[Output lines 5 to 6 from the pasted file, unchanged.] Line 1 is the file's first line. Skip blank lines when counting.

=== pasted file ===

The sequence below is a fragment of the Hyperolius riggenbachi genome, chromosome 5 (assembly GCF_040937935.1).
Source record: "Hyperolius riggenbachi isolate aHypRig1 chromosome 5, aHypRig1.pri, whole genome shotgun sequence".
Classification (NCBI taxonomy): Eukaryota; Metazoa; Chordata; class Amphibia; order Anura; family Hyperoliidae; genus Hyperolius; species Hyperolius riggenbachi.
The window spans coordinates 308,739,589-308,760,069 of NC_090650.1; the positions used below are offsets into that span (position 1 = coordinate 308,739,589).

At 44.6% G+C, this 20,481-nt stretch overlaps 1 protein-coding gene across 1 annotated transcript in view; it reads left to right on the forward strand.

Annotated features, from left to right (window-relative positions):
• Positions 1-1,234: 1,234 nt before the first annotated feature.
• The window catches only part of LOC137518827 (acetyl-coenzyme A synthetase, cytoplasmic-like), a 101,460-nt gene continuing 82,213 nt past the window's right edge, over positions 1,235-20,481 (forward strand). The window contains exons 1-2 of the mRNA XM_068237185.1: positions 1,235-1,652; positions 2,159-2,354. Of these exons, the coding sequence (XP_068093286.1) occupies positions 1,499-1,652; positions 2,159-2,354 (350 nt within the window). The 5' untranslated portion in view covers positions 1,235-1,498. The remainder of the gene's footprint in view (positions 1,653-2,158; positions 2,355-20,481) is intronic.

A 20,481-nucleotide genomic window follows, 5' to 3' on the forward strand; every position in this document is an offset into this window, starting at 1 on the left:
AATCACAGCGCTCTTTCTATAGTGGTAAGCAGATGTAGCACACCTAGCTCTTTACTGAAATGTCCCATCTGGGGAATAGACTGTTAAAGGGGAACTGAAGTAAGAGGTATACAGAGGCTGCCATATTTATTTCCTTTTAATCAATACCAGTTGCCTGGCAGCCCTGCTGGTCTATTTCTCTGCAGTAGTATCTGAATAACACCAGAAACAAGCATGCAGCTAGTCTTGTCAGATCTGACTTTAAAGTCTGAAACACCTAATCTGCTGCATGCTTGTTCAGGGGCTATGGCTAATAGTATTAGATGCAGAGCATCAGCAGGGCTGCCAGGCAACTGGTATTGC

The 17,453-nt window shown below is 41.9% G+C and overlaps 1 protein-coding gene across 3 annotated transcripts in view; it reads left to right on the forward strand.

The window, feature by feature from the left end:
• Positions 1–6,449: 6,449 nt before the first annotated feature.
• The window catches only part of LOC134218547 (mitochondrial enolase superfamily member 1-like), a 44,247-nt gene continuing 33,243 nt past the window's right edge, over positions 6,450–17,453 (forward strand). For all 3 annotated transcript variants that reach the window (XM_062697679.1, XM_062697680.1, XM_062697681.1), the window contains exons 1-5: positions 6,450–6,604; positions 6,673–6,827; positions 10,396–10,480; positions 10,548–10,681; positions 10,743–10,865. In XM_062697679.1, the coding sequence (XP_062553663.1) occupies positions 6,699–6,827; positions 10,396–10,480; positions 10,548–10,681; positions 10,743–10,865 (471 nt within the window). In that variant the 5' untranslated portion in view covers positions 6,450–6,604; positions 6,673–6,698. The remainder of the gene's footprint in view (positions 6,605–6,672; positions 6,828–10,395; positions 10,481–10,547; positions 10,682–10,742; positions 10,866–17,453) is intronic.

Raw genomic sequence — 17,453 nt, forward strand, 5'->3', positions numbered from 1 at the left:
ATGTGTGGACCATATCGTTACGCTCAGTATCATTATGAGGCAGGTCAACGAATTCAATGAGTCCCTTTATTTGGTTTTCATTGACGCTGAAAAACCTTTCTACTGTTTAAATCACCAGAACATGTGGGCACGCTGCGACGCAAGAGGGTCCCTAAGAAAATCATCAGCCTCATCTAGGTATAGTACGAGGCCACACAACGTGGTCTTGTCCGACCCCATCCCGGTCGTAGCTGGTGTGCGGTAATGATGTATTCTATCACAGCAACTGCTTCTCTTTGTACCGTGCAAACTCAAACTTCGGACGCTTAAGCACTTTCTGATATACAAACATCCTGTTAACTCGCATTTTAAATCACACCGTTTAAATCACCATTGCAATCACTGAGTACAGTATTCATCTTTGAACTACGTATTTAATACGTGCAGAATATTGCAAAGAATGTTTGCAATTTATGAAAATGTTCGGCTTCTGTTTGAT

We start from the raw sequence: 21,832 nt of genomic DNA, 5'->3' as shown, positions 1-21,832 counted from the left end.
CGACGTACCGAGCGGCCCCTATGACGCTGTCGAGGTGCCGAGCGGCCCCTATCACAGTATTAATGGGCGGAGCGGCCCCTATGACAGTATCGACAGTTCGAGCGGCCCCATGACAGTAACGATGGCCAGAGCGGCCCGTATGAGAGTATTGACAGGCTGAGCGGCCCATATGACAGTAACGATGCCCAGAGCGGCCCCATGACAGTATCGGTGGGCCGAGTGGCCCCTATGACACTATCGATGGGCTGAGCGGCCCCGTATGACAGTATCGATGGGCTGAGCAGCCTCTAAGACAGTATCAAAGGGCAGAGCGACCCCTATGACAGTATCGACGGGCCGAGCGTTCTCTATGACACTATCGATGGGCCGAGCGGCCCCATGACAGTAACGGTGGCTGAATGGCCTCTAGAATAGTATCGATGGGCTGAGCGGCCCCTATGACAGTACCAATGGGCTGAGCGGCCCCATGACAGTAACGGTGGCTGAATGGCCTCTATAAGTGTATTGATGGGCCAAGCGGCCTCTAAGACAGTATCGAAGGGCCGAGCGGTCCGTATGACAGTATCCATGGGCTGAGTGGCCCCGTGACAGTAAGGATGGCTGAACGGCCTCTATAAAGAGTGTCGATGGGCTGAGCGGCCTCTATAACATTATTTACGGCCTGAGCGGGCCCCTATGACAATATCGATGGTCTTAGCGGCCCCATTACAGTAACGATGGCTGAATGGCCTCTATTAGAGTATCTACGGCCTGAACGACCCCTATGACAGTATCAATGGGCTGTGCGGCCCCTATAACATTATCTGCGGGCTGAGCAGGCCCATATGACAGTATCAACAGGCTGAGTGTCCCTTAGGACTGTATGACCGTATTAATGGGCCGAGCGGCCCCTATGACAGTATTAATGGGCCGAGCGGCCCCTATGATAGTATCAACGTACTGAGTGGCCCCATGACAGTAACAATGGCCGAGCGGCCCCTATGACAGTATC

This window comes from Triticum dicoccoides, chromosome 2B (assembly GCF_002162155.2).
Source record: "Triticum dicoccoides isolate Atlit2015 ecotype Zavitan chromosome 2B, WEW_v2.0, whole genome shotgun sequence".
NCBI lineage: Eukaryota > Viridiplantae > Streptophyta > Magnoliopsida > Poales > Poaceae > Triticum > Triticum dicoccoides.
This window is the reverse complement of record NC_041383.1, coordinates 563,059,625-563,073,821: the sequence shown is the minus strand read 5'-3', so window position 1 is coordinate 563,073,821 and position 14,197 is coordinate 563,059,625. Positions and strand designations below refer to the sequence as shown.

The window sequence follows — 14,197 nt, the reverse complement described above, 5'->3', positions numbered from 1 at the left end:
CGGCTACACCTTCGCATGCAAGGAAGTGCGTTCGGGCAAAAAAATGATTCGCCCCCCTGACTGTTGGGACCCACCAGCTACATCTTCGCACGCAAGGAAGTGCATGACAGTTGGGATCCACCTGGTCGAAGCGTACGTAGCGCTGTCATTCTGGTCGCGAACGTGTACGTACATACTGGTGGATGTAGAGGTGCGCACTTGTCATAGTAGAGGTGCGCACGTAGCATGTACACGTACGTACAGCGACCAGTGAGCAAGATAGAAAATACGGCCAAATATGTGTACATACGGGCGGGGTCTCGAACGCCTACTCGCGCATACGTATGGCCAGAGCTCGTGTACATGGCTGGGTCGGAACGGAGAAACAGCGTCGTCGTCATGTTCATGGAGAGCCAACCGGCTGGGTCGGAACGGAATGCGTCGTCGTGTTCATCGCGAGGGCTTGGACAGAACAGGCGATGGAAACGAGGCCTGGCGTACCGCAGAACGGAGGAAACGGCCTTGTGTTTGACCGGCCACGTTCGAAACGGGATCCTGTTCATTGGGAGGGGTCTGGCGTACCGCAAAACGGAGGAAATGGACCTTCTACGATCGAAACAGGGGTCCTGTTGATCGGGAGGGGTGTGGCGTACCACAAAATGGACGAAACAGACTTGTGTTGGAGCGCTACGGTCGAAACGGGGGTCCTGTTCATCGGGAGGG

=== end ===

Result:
At 44.6% G+C, this 20,481-nt stretch overlaps 1 protein-coding gene across 1 annotated transcript in view; it reads left to right on the forward strand.

Annotated features, from left to right (window-relative positions):